He raised some $400 million to help alarmed multimillionaires spread the message that America was going to Hell. It’s little wonder that Karl Rove chose to say dark and angry things when Obama was re-elected on Tuesday night.
He got his numbers wrong; rather than “suppress turnout,” Obama’s campaign got out far more votes than most observers expected. Nevertheless, Rove’s complaint that Obama brutally engaged in the Politics of Fear was on the money.
This is no laughing matter, but coming from Karl Rove, it’s still very funny. His party and his career have relied on the artful, unrelenting, and just occasionally sincere use of fear on the campaign trail.
Republicans are conservatives and, so, are natural worriers. The modern Republican Party, however, raises its millions and wins elections as America’s pre-eminent fear monger. The Red Menace, European socialism, mind-altering drugs, sex, moral relativism, the free lunch, Greek-sized debt, and Ayn Rand’s behemoth have all been used to brand their opponents and explain why Republican gentlemen and ladies feel obliged to participate in the vulgar business of asking for our votes.
Yet in 2012, they lost at their own favorite game to a Democrat who they believed was a wimp, who couldn’t throw a punch.
Certainly, Obama isn’t the boyish social worker they thought. However, Obama won’t be back for another round with Rove and, in any event, the Republican Party’s failing grip on the Politics of Fear isn’t automatically going to go away with Obama.
Republicans don’t connect with the 47%-plus who backed Obama, above all, because they don’t understand people’s fears.
Republican commentators like Charles Krauthammer now imagine that if they go along with the Dream Act and are more restrained in the way they talk about social issues and morality, they’ll appeal to Hispanics and other American minorities with their core anti-government, free enterprise message.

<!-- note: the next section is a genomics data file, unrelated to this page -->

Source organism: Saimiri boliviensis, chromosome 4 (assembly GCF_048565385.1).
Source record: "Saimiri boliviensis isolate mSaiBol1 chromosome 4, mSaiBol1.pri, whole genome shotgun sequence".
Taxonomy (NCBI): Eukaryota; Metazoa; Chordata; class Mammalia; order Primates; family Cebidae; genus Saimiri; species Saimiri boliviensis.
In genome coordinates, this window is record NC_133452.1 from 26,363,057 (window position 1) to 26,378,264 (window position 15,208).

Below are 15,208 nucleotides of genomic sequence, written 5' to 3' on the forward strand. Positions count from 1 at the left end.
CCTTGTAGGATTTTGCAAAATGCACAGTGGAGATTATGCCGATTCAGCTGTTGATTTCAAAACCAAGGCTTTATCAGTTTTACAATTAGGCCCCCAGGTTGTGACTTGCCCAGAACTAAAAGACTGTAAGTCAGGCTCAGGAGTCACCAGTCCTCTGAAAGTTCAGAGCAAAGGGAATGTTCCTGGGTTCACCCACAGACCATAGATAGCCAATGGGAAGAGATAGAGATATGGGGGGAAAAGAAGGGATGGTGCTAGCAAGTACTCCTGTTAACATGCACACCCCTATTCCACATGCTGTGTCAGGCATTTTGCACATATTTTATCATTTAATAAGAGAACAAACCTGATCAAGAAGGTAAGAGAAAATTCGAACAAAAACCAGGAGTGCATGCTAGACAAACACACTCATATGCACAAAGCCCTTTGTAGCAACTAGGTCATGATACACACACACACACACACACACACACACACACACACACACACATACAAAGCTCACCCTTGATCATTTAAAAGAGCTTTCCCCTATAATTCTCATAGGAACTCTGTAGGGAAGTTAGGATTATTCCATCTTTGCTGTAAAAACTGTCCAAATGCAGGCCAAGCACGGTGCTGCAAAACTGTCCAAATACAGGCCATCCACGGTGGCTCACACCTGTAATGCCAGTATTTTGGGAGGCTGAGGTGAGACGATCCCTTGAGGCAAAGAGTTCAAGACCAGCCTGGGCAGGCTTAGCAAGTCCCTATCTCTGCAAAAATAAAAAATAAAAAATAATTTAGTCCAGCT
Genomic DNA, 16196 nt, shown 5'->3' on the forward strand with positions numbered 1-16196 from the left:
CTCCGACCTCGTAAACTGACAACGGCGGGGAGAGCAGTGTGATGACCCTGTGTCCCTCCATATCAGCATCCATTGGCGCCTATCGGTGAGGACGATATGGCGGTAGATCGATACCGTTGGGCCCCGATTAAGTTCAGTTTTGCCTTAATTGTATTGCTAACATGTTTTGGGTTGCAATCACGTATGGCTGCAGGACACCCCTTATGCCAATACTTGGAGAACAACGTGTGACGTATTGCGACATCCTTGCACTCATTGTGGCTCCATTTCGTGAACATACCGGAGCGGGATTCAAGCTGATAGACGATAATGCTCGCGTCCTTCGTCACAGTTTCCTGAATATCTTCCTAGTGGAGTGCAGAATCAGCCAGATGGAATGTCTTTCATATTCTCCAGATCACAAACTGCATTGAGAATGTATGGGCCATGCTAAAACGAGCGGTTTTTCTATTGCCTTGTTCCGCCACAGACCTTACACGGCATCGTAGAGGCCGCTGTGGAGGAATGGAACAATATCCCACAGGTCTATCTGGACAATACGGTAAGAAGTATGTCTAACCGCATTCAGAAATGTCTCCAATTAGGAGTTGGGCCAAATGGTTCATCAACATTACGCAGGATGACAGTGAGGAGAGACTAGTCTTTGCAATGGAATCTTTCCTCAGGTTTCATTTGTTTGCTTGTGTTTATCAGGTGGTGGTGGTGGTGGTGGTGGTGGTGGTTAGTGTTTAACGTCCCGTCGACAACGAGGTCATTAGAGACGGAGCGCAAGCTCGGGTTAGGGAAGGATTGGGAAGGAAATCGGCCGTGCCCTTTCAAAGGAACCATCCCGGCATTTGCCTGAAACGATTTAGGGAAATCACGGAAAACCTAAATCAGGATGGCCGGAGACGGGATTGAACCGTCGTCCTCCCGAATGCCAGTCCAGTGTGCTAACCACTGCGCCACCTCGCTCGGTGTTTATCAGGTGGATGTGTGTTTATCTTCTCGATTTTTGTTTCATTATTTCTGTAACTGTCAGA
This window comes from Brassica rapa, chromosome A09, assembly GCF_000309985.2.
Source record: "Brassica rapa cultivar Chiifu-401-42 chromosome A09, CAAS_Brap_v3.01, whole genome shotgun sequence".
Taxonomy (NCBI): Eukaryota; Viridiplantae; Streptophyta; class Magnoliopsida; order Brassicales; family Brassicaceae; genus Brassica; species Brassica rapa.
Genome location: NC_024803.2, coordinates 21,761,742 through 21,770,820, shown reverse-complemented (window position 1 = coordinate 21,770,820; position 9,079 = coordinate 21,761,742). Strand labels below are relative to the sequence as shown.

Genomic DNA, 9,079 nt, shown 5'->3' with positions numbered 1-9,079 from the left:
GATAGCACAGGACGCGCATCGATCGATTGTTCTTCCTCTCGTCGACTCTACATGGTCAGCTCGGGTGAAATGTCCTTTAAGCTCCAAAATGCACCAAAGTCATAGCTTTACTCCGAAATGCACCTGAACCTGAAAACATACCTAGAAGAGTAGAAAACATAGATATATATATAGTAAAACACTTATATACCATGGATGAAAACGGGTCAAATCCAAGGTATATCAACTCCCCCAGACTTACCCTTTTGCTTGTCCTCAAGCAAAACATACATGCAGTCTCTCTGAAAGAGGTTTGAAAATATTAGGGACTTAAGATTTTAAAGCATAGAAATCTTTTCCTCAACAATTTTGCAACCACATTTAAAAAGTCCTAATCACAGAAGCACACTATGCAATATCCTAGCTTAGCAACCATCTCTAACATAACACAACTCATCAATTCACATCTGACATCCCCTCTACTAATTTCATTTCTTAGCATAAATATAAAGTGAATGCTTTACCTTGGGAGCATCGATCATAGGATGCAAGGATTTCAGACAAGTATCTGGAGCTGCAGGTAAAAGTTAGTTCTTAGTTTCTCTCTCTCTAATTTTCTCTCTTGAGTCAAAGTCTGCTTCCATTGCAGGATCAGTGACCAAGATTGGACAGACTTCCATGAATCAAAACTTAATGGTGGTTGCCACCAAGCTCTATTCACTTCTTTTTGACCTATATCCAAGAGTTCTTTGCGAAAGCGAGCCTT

They believe a majority of Americans are also anti-government because they agree with Pew Research’s question: Sure, government does too much.
Skepticism toward the disproportionate responsibilities that have accumulated at the center of the US federation is healthy—and is something prudent liberals are also starting to worry about. However, it’s ridiculously naïve to say that new Americans, poor Americans, Americans with disadvantages in the labor market, and Americans who continue to live, in effect, in ghettos worry about the proper size of the federal government or that their bosses have to fill out too many forms.
Ryan and Romney and their platform would make government relatively weaker. They said: Set aside your fears and try to live like us. But Joe Biden’s little guy just isn’t that gutsy—he’s a bit of a conservative, but without Paul Ryan’s Coles Notes. It just doesn’t make sense to be told that everything he counts on will be there after cutting taxes again, in an aging society undergoing an unprecedented economic transformation.
Democracy, not wealth, is America’s great equalizer. Why would those with little financial power want to shrink the power of their votes by shrinking the power of their government to help them out?